Interventions such as vaccination, antibiotic administration, and provision of clean water all can decrease the number of cholera cases. Vaccination reduces the number of fully susceptible persons, reduces infectiousness (ie, the rate of contamination of the water supply), and reduces the probability of becoming symptomatic when infected. Antibiotic administration shortens the duration of illness and perhaps reduces the concentration of vibrios excreted during illness. Access to clean water reduces consumption of vibrios. Each of these interventions will result in qualitative decreases in the extent of the epidemic. The benefits will be a combination of direct effects on those receiving the intervention, and indirect effects on those who benefit from reduced exposure because others received the intervention; in the case of vaccines, the latter effect is known as herd immunity.

The estimated direct impact of these interventions is often an input variable for transmission models; for example, these models assume that a certain proportion of the population is vaccinated and that the vaccine is effective in a particular fraction of the population (all-or-nothing efficacy) or reduces the infectiousness of each contact by a fixed fraction (leaky efficacy).^{32} Thus the role of the transmission models, over and above the assumptions about how interventions affect those who receive them, is to quantify the indirect effects of interventions – how much interventions can slow transmission and protect those who are not directly protected by the intervention. These quantitative results about the impact of interventions depend on the parameter values used in the model. In this sense (setting aside issues of model specification), the value of model-based predictions depends on the extent to which the predictions about indirect effects are robust to uncertainties about the value of input parameters.

Uncertainties in the values of input parameters can translate into massive uncertainties in the values of model predictions. We present an example in the (see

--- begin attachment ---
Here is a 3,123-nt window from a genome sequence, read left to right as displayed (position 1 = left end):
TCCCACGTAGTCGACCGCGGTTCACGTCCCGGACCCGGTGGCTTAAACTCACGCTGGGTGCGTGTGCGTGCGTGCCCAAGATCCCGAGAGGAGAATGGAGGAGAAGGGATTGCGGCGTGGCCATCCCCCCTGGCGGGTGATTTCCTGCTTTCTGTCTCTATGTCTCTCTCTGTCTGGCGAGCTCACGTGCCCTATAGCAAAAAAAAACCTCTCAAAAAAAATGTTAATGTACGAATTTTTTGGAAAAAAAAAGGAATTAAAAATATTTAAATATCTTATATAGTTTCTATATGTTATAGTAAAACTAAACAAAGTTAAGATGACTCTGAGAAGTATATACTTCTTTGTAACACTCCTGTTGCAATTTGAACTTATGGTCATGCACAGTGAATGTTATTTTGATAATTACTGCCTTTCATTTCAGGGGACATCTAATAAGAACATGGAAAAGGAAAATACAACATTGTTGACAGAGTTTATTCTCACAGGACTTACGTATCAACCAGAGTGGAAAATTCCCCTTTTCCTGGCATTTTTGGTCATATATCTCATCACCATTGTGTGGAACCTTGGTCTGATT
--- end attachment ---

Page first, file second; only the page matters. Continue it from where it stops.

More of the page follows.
eAppendix [

http://links.lww.com] for details), and focus for this example on the impact of uncertainty in δ, the rate of removal of cholera from the water supply. In the Codeço model,

^{15} the lifespan of cholera in the water supply is represented as 3 days (δ=1/3 days

^{-1}). In other models, the lifespan of cholera in the water reservoir is set at 30 days,

^{3,5,6,16} estimated at approximately 4.5 days

^{4,25} or fitted at approximately 41 days.

^{7} Given that this term reflects the rates at which infectious vibrios become noninfectious due to death or physiologic change, one would expect the lifespan to be highly context-dependent and to vary based on the conditions of the water reservoir. Studies from the 1960s

^{33,34} examined cholera lifespan in a variety of water types (such as well-water and sea-water) and under a variety of conditions (including sun exposure and temperature variation). In these studies, cholera lifespan is reported from 4 to 80+ days depending on water source and condition.

Variation in the assumed survival of cholera in water directly translates into variation in the distribution of assumed serial intervals for cholera transmission. This in turn changes estimates of *R*_{0}, the basic reproductive number, when these are obtained by fitting a model to the initial growth rate of the epidemic.^{35} When these estimates of *R*_{0} are in turn used to model interventions (by extending the model, after fitting to initial-growth data, into the future and considering the impact of interventions on transmission), the various values of *R*_{0} can give dramatically different predictions for the population-level effects of the interventions.